Edie indicated that she’s seen her share of unfairness. She said, “There were times when the promoter would leave the country, never to be found…with all my income.” Edie warned that when she’s treated badly, she definitely let’s others know about it. Carlos (pictured right) brought up an interesting angle; the difference between European and American promoters. He said it was common for promoters in the USA to try to give you the “B.S. budget line” in order to persuade instructors to lower their price, while European promoters either give you what you ask or just don’t hire you. He said, “A lot of the American instructors are going overseas because they don’t play money games, and they treat you better.” Carlos feels insulted by the pay that some American promoters offer because of the experience, knowledge, and credibility he brings to the table.
Obviously the question of treatment is contingent upon the individual promoter as they all have different business practices and behavior. However, its safe to say that our panel feels instructors shouldn’t blindly trust those who contract them.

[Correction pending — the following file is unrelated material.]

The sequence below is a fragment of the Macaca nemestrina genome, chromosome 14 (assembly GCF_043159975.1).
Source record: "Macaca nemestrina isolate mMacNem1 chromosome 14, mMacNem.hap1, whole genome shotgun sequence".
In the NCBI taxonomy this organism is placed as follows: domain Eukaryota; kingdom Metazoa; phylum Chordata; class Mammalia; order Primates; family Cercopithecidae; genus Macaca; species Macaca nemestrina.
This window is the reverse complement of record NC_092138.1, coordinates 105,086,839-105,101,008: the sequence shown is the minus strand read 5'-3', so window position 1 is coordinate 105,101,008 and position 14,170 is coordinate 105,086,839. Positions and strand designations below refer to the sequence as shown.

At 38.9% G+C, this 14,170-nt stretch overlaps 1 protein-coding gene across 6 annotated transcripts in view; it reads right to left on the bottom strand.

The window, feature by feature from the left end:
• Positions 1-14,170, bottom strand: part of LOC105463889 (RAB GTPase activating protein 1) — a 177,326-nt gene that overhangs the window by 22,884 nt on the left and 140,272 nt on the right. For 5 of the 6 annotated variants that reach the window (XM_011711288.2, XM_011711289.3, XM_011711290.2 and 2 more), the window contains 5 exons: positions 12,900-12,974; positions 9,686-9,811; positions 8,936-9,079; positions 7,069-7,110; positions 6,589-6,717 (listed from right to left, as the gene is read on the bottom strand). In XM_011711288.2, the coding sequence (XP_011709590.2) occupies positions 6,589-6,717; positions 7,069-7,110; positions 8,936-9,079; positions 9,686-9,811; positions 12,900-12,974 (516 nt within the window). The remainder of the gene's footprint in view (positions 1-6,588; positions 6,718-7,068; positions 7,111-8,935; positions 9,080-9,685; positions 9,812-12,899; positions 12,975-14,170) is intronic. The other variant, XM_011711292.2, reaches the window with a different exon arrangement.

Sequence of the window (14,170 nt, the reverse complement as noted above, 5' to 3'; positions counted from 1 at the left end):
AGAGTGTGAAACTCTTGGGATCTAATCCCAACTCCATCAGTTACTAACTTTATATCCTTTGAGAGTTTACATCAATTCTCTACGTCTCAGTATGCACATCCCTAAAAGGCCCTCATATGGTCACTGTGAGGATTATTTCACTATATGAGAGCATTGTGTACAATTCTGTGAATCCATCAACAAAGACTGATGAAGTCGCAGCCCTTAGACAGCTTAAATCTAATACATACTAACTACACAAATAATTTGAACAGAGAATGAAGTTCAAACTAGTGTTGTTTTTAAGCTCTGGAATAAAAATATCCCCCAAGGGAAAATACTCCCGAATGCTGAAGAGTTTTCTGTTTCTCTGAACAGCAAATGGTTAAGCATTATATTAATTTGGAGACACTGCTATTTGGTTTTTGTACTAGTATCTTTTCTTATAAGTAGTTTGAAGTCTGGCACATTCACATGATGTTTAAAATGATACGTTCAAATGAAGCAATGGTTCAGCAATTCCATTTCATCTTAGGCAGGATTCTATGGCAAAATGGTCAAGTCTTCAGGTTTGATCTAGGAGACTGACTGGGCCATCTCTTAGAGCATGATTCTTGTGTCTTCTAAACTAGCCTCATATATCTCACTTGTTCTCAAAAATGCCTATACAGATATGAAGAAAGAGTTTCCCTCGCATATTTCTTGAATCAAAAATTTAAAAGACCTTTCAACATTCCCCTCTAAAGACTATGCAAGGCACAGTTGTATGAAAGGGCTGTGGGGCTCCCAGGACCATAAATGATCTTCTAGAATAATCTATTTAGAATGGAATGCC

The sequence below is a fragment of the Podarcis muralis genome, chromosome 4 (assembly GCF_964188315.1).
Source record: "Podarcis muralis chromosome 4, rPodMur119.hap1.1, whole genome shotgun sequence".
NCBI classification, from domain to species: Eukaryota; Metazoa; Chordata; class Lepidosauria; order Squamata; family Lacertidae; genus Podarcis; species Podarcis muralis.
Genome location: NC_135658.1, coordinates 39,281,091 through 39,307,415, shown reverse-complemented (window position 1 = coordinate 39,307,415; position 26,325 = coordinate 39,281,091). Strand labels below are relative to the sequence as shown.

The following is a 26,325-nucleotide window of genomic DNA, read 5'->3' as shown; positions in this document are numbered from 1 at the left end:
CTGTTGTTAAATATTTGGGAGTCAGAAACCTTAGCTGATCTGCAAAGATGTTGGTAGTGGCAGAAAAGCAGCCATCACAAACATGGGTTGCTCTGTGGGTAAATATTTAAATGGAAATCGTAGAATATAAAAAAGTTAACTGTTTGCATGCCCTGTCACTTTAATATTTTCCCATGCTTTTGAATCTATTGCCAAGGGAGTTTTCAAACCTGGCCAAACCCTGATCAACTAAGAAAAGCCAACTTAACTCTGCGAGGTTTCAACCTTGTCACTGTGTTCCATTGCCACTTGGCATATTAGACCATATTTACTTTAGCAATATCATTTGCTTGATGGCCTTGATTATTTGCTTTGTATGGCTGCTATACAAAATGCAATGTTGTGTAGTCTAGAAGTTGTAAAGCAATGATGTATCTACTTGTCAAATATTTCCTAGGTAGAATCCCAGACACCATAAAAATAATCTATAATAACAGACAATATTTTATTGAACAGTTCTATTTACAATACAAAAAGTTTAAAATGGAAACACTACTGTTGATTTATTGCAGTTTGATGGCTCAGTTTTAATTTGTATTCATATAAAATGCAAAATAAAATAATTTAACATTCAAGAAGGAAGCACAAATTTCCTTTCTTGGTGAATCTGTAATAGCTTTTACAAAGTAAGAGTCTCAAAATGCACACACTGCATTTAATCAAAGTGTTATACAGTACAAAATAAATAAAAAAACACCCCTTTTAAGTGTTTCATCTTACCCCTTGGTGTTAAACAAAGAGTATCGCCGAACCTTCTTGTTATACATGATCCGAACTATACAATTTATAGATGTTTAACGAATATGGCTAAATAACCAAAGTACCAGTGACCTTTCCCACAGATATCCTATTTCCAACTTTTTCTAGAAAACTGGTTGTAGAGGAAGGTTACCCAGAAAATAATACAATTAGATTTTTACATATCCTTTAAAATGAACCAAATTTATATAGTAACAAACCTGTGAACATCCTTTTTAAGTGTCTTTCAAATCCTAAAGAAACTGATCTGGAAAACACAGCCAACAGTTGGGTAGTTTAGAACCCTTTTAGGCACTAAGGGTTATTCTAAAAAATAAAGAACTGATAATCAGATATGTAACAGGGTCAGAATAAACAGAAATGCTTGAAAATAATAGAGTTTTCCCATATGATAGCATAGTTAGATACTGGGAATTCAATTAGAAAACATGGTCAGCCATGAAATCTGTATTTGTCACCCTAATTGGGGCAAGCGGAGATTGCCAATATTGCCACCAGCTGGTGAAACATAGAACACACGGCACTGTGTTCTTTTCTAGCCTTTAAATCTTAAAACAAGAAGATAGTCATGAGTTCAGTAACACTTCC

Are you reimbursed for your hotel, food, flight, and other travel costs?
Yes…but be prepared to dig into your savings account. Edie has always had her expenses paid in advance. Charles (pictured left) indicated he typically has all those costs covered by the promoter. Ruby and Carlos answered that some events cover travel costs and some don’t. Carlos reiterated the typical difference in the financial attitudes between US and European promoters that he’s experienced. He said US organizers often try to negotiate that he pay a percentage of those costs, while European organizers cover all fees associated with travel and meals.
What is the most challenging aspect of being a travelling dance instructor?